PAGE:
The lack of surface states within the band gap of the perfect Si(100)2×1:H surface opens the way to scanning tunneling microscopy studies of dopant atom sites in Si(100). In this letter, boron-induced features on the Si(100)2×1:H surface are studied by ultrahigh vacuum scanning tunneling microscopy. Filled state images show hillock features while empty state images show local depressions associated with dopants. Furthermore, the amplitudes of these hillock features naturally group such that at least three subsurface layers can be identified. Current image tunneling spectroscopy is performed to study the electronic structure of the boron-induced features, which are explained by a simple model based on tip-induced band bending. This technique for producing atom-resolved three-dimensional maps of electrically active dopants in silicon may be a useful metric for characterizing dopant profiles in ultrasmall electronic device structures.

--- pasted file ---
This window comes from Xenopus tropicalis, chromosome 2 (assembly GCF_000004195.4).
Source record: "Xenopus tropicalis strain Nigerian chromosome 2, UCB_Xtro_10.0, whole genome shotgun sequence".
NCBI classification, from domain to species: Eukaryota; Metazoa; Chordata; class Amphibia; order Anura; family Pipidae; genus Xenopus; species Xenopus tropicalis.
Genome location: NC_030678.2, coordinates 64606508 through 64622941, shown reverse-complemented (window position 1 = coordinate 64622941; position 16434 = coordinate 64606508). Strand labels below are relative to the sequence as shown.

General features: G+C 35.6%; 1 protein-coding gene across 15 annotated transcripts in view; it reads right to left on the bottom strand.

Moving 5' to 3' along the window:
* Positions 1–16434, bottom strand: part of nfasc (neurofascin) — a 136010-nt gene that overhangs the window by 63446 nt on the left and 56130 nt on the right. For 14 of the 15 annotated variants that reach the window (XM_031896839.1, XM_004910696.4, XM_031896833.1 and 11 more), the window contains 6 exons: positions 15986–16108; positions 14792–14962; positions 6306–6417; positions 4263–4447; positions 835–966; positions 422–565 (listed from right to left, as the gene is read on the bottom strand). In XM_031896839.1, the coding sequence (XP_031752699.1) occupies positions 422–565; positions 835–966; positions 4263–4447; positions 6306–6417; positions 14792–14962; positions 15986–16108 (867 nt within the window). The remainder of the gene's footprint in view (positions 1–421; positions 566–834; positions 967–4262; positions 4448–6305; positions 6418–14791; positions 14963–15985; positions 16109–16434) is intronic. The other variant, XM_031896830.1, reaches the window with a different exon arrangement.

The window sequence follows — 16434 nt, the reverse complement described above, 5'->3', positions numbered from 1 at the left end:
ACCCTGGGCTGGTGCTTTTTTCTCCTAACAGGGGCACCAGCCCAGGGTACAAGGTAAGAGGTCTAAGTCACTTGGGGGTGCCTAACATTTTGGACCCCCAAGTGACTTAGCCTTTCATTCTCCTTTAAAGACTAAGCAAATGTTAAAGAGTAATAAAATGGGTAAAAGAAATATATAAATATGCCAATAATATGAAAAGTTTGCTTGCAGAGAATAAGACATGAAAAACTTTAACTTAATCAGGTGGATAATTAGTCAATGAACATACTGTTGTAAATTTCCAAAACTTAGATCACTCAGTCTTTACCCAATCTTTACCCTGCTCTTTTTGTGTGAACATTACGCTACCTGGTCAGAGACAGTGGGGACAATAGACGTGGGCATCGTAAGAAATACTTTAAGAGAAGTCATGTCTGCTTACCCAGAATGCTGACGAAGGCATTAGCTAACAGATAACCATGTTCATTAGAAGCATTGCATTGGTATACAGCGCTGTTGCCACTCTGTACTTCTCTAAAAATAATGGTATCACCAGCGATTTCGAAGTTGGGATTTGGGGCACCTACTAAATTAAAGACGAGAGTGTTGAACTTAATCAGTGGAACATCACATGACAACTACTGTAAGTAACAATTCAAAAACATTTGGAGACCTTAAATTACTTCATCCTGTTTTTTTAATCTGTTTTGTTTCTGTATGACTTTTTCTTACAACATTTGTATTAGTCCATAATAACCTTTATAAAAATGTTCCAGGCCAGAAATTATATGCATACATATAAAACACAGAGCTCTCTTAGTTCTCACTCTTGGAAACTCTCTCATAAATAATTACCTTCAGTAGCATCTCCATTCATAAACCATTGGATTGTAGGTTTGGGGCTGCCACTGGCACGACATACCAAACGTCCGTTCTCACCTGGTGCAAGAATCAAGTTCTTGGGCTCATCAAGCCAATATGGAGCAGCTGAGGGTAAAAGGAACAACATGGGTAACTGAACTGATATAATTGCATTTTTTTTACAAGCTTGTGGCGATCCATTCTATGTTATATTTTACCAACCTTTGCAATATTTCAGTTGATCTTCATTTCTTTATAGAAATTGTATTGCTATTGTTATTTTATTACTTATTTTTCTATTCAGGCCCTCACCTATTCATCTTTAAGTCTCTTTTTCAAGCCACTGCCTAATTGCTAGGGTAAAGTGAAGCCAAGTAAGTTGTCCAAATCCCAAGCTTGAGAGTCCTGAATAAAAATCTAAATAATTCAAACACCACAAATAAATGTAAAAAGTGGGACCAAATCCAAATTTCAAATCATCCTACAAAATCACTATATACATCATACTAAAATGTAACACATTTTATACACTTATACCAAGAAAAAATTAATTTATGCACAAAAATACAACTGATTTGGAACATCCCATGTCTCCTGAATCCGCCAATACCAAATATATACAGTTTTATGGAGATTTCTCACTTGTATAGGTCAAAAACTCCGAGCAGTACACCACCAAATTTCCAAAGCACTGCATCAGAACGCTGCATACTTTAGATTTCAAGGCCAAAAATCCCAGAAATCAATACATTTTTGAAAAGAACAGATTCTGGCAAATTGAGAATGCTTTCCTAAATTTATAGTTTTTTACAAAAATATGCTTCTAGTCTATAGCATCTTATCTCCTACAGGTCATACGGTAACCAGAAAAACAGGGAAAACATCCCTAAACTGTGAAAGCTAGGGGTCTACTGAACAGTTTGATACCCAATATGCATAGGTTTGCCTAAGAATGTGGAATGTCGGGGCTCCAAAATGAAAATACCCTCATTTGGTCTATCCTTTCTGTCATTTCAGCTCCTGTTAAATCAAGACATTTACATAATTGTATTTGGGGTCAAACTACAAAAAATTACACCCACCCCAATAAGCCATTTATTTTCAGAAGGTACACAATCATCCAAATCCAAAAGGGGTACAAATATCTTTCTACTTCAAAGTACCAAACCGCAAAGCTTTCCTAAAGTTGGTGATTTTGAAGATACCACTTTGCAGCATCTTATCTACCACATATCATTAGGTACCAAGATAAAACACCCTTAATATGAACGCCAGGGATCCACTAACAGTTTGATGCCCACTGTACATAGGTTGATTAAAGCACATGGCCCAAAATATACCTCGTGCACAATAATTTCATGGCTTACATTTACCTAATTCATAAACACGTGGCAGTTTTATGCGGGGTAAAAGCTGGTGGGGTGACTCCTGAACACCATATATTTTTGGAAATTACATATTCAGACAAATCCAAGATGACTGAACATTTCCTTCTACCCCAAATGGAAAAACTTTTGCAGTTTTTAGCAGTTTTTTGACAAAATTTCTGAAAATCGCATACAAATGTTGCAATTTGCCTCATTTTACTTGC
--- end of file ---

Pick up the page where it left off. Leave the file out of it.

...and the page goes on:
|Original language||English (US)|
|Number of pages||3|
|Journal||Applied Physics Letters|
|State||Published - Jan 15 2001|
ASJC Scopus subject areas
- Physics and Astronomy (miscellaneous)